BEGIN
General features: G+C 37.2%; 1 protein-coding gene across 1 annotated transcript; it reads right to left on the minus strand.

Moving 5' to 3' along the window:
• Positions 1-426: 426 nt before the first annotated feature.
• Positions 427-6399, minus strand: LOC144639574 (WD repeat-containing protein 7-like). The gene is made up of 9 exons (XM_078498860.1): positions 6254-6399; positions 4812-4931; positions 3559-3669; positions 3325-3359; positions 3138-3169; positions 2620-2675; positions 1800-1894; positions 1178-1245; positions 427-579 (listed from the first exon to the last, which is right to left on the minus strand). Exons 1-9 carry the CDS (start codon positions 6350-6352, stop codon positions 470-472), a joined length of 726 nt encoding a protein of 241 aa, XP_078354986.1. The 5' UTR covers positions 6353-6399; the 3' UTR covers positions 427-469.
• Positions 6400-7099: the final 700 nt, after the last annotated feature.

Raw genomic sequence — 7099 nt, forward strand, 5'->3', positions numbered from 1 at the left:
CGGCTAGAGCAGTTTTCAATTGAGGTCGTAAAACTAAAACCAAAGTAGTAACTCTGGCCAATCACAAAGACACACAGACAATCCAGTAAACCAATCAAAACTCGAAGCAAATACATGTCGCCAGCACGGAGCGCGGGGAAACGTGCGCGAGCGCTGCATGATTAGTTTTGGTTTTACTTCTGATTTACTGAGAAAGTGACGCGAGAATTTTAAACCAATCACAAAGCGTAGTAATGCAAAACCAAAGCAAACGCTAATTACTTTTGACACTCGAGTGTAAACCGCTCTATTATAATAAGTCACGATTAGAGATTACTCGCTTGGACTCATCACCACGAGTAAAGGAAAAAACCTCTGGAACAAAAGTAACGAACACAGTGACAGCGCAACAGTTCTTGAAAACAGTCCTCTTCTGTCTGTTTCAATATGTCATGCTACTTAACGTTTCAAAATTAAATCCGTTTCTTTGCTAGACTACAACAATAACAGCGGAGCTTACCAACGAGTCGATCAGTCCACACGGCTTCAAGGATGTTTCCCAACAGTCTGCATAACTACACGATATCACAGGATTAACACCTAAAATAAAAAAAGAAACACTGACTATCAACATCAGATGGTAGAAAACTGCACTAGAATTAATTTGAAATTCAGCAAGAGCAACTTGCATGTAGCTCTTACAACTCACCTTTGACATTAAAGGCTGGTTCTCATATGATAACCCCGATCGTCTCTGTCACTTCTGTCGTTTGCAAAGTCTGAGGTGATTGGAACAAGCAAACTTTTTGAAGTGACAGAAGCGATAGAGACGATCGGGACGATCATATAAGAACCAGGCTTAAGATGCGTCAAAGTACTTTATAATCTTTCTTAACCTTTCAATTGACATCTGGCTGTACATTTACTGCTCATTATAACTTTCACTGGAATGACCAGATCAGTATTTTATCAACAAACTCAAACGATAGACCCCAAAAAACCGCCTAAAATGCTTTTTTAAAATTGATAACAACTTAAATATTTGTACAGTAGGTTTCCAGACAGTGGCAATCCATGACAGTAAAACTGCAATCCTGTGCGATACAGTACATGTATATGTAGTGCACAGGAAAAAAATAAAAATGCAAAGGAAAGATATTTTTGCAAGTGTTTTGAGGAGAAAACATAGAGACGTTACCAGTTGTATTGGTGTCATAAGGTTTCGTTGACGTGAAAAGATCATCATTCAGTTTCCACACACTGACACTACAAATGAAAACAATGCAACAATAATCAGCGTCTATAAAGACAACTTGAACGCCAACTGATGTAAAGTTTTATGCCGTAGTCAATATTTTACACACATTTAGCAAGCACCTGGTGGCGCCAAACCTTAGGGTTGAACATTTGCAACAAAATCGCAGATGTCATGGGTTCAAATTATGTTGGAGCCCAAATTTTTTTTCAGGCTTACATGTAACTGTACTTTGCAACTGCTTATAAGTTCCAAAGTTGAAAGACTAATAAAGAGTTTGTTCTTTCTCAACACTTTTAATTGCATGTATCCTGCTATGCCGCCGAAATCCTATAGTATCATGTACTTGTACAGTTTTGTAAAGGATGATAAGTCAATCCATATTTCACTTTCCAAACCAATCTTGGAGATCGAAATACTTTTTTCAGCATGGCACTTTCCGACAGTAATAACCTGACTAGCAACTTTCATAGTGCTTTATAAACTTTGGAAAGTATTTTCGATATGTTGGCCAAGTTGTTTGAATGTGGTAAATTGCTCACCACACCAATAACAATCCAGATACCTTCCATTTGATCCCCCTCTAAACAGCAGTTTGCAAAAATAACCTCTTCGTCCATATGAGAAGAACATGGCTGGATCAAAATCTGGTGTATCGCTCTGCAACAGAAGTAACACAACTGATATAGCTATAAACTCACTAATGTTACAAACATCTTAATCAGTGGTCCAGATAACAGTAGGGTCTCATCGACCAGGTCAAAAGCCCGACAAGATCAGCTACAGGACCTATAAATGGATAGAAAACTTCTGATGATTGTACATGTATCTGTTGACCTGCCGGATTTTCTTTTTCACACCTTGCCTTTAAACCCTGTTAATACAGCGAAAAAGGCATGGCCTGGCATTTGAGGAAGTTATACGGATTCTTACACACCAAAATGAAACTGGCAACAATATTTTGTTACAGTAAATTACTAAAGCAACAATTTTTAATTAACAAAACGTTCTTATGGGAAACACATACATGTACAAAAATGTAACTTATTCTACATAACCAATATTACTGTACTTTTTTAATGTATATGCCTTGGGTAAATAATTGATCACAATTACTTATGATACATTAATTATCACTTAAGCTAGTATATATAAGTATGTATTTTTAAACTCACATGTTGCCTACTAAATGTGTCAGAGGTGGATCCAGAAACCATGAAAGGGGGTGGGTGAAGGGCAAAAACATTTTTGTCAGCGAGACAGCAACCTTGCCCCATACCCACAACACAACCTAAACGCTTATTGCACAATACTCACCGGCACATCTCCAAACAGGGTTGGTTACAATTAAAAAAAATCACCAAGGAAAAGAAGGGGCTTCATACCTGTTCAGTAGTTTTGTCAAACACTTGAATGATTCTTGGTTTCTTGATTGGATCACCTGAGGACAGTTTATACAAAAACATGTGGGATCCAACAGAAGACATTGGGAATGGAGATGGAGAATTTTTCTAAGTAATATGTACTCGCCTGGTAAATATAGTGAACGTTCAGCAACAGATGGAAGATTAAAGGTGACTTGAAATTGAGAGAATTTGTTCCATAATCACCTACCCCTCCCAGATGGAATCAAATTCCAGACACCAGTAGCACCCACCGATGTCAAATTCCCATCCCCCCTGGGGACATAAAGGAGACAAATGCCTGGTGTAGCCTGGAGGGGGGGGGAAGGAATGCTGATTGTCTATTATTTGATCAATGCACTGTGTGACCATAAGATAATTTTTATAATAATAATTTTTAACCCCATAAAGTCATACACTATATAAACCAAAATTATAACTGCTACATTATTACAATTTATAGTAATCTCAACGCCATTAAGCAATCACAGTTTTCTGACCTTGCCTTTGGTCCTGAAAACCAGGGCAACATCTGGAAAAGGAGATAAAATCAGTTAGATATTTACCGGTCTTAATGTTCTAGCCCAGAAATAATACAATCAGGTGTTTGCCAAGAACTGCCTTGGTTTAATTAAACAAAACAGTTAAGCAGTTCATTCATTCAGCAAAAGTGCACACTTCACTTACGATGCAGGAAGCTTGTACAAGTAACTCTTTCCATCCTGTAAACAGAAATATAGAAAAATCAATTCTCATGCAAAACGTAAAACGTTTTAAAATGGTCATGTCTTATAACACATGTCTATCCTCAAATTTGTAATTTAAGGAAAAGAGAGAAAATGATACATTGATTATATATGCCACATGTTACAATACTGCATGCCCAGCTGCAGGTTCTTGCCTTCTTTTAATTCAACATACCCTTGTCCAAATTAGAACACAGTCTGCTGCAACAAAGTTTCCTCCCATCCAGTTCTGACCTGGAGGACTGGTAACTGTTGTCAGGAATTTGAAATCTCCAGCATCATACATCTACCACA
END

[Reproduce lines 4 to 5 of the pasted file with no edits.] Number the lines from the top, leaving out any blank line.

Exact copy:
• Positions 427-6399, minus strand: LOC144639574 (WD repeat-containing protein 7-like). The gene is made up of 9 exons (XM_078498860.1): positions 6254-6399; positions 4812-4931; positions 3559-3669; positions 3325-3359; positions 3138-3169; positions 2620-2675; positions 1800-1894; positions 1178-1245; positions 427-579 (listed from the first exon to the last, which is right to left on the minus strand). Exons 1-9 carry the CDS (start codon positions 6350-6352, stop codon positions 470-472), a joined length of 726 nt encoding a protein of 241 aa, XP_078354986.1. The 5' UTR covers positions 6353-6399; the 3' UTR covers positions 427-469.
• Positions 6400-7099: the final 700 nt, after the last annotated feature.